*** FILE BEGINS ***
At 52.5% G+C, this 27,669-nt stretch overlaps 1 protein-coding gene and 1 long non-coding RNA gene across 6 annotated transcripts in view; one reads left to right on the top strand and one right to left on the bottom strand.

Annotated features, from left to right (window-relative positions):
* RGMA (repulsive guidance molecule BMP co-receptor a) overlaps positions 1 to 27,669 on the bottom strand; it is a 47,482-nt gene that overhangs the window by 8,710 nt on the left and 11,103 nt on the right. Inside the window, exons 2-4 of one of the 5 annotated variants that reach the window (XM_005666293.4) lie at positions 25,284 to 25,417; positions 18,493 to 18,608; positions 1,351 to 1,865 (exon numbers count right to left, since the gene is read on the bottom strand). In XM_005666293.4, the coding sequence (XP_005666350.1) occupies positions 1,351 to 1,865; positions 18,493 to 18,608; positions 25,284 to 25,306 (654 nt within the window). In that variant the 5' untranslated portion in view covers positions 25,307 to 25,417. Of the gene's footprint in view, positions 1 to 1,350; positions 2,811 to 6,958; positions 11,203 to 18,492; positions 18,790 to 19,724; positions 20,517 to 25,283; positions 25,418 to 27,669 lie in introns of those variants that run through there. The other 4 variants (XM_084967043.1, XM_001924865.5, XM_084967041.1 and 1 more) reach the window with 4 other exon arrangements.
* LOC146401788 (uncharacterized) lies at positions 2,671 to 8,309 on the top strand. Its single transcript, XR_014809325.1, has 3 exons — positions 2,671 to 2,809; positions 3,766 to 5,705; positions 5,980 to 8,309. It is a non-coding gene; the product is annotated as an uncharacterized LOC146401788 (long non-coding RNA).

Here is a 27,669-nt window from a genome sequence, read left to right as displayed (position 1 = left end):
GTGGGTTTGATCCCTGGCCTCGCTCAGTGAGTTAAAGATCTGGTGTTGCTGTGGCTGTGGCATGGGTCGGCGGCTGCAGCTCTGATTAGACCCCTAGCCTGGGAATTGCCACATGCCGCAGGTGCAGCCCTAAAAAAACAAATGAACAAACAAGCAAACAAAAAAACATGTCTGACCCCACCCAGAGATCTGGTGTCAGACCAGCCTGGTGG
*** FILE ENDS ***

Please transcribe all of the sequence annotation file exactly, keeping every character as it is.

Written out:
At 52.5% G+C, this 27,669-nt stretch overlaps 1 protein-coding gene and 1 long non-coding RNA gene across 6 annotated transcripts in view; one reads left to right on the top strand and one right to left on the bottom strand.

Annotated features, from left to right (window-relative positions):
* RGMA (repulsive guidance molecule BMP co-receptor a) overlaps positions 1 to 27,669 on the bottom strand; it is a 47,482-nt gene that overhangs the window by 8,710 nt on the left and 11,103 nt on the right. Inside the window, exons 2-4 of one of the 5 annotated variants that reach the window (XM_005666293.4) lie at positions 25,284 to 25,417; positions 18,493 to 18,608; positions 1,351 to 1,865 (exon numbers count right to left, since the gene is read on the bottom strand). In XM_005666293.4, the coding sequence (XP_005666350.1) occupies positions 1,351 to 1,865; positions 18,493 to 18,608; positions 25,284 to 25,306 (654 nt within the window). In that variant the 5' untranslated portion in view covers positions 25,307 to 25,417. Of the gene's footprint in view, positions 1 to 1,350; positions 2,811 to 6,958; positions 11,203 to 18,492; positions 18,790 to 19,724; positions 20,517 to 25,283; positions 25,418 to 27,669 lie in introns of those variants that run through there. The other 4 variants (XM_084967043.1, XM_001924865.5, XM_084967041.1 and 1 more) reach the window with 4 other exon arrangements.
* LOC146401788 (uncharacterized) lies at positions 2,671 to 8,309 on the top strand. Its single transcript, XR_014809325.1, has 3 exons — positions 2,671 to 2,809; positions 3,766 to 5,705; positions 5,980 to 8,309. It is a non-coding gene; the product is annotated as an uncharacterized LOC146401788 (long non-coding RNA).

Here is a 27,669-nt window from a genome sequence, read left to right as displayed (position 1 = left end):
GTGGGTTTGATCCCTGGCCTCGCTCAGTGAGTTAAAGATCTGGTGTTGCTGTGGCTGTGGCATGGGTCGGCGGCTGCAGCTCTGATTAGACCCCTAGCCTGGGAATTGCCACATGCCGCAGGTGCAGCCCTAAAAAAACAAATGAACAAACAAGCAAACAAAAAAACATGTCTGACCCCACCCAGAGATCTGGTGTCAGACCAGCCTGGTGG